Hilbert Circle Theatre; Nov. 22
Lang Lang may well be at the pinnacle of the new crop of top-tiered virtuoso pianists who have made the "big time," touring the world, playing to sold out houses and charging "gi-normous" fees. In hearing this 29-year-old Chinese native play the solo part in Beethoven's First Piano Concerto, encored by the all-too-often-presented Liszt/Paganini "La Campanella," I decided that what he could make his fingers do on the keyboard was stunning -- unapproachable by 99% of his fellow piano professionals (which still leaves a few). And therein lies a bit of a dilemma.
Tuesday's ISO concert was a special -- created for Lang Lang's appearance, a one-time event which packed the Circle Theatre without quite selling it out. (Interestingly the hall was more filled for ISO music director Krzyzstof Urbański's most recent appearance a couple months ago for Carl Orff's Carmina Burana.) Guest conductor Christoph Campestrini returned from the previous weekend to lead the orchestra in an all-Beethoven program. But first let's get back to our star:
For the great mass of pianists playing at any expected level, it is difficult enough to hit all the notes right -- to be technically correct. Above a certain excellence threshold, notes are not a problem, but interpretive vision can be. For me, the most rewarding keyboard artists to savor are those with top-notch technique and a broad sensitivity to the playing style suggested by the keyboard composer and the musical tastes related to the era in which he lived. If the music is great, these people make it "pour" out of their fingers and into my emotional center for a truly rewarding, sometimes gut-wrenching experience. Lang Lang failed to make the connection for me, especially in the Beethoven. Why?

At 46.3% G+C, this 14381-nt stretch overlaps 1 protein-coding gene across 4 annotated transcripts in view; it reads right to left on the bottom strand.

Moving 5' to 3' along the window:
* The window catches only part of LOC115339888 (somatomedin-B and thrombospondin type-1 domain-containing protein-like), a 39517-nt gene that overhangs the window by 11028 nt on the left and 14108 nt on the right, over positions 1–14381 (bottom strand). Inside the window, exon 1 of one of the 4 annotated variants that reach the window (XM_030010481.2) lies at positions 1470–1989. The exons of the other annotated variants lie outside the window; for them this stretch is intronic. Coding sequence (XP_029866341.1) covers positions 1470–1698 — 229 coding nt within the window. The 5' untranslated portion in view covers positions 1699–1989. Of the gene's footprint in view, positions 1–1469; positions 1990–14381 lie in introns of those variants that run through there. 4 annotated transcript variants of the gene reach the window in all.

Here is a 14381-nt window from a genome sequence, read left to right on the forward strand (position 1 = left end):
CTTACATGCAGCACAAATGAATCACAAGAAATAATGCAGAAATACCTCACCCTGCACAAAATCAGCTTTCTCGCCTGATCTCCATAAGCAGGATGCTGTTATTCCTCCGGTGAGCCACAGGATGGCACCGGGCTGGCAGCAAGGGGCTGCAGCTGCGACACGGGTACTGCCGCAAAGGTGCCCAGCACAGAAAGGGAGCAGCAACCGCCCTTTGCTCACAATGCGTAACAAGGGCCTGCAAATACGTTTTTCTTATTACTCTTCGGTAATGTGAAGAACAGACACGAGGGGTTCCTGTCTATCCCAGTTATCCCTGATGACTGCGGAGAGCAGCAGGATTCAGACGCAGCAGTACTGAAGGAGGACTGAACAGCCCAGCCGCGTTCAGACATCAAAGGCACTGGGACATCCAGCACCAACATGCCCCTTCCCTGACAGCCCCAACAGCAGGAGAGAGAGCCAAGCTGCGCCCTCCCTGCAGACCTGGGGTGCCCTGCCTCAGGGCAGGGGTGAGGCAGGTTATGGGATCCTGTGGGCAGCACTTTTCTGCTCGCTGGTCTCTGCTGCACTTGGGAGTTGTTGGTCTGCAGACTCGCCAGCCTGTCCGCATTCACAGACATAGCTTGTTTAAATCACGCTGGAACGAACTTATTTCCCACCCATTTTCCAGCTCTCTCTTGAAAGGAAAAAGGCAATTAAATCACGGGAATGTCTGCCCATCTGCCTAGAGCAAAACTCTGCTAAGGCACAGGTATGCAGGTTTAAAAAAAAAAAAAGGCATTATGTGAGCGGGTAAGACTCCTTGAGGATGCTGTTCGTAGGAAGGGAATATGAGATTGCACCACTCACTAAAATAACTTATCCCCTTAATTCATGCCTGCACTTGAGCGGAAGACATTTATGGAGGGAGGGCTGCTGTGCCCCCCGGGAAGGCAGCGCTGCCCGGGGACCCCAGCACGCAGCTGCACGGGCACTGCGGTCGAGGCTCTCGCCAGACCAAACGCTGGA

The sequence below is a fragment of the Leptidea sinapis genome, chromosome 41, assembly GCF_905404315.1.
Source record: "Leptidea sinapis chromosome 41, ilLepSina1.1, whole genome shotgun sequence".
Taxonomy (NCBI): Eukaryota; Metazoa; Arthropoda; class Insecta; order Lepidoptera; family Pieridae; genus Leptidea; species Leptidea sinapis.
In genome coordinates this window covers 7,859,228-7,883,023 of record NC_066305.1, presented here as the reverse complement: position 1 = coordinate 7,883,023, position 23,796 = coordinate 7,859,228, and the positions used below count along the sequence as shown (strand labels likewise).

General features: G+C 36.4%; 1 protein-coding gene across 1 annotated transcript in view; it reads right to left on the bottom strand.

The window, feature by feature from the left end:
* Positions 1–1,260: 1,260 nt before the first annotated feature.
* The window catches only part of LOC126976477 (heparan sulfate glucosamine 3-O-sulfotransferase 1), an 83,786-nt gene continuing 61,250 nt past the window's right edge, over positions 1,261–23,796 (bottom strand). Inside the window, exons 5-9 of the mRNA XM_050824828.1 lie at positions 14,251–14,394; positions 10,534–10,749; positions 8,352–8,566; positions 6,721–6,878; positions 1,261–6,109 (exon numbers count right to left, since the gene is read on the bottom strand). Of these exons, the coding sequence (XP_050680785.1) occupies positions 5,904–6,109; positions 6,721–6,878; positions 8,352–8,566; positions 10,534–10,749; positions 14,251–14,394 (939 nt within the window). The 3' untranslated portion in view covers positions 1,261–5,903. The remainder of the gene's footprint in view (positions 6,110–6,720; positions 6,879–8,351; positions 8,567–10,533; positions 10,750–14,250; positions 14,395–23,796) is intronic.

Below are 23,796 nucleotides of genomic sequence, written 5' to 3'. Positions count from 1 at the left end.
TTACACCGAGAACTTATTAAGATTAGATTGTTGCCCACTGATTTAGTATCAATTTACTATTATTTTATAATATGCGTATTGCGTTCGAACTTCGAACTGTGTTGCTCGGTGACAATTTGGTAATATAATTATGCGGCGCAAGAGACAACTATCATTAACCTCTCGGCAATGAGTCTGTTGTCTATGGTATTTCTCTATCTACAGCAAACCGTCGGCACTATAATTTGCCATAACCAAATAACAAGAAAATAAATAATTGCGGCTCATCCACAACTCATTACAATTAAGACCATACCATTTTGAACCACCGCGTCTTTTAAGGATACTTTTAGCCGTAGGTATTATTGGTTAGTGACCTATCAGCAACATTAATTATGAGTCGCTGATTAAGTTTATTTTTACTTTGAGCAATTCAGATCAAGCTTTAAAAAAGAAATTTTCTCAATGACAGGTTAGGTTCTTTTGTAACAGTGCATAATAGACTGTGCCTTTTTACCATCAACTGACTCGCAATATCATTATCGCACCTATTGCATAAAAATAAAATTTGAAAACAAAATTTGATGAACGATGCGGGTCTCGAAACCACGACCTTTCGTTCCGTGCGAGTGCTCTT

Those achieving this exalted technical level are often moved to create their own style -- their "trademark"--and it includes something they can do which most others can't. And they apply it to music of any period, written in any style. In Lang Lang's case it is the ability to handle the most difficult passage and scale work softly, yet render each note audible, even while liberally applying the pedal.
Practically all the "runs" and figurations we heard in all three Beethoven movements were rendered in this way, often with a reduced-from-normal tempo. Every now and then, we had an explosive outburst of superhuman speed and maximum loudness. Lang Lang exaggerates to the nth degree every extreme suggested by the score -- because he can and others can't.
Even in "La Campanella," where we had Lang Lang's solo prowess on display, it was the most exaggerated performance I've ever heard, yet one which most players couldn't duplicate if they wanted to. There's also a bit of the showman in this young pianistic genius, Lang Lang often staring upward in exalting rapture, as though to draw sustenance from the void above. Given the hype surrounding his world-wide public acclaim, he mesmerizes his audiences even before he plays a note. (Interested listeners are encouraged to compare his "Campanella" on YouTube with a few other pianistic elites of his generation, including Valentina Lisitsa, who performed here a month ago.)
Compestrini continued the high-level podium artistry we heard over the preceding weekend with Beethoven's Overture to The Creatures of Prometheus, Op. 43 and his rousing Symphony No. 7 in A, Op. 92. But despite my caveats, Lang Lang's appearance dominated the evening.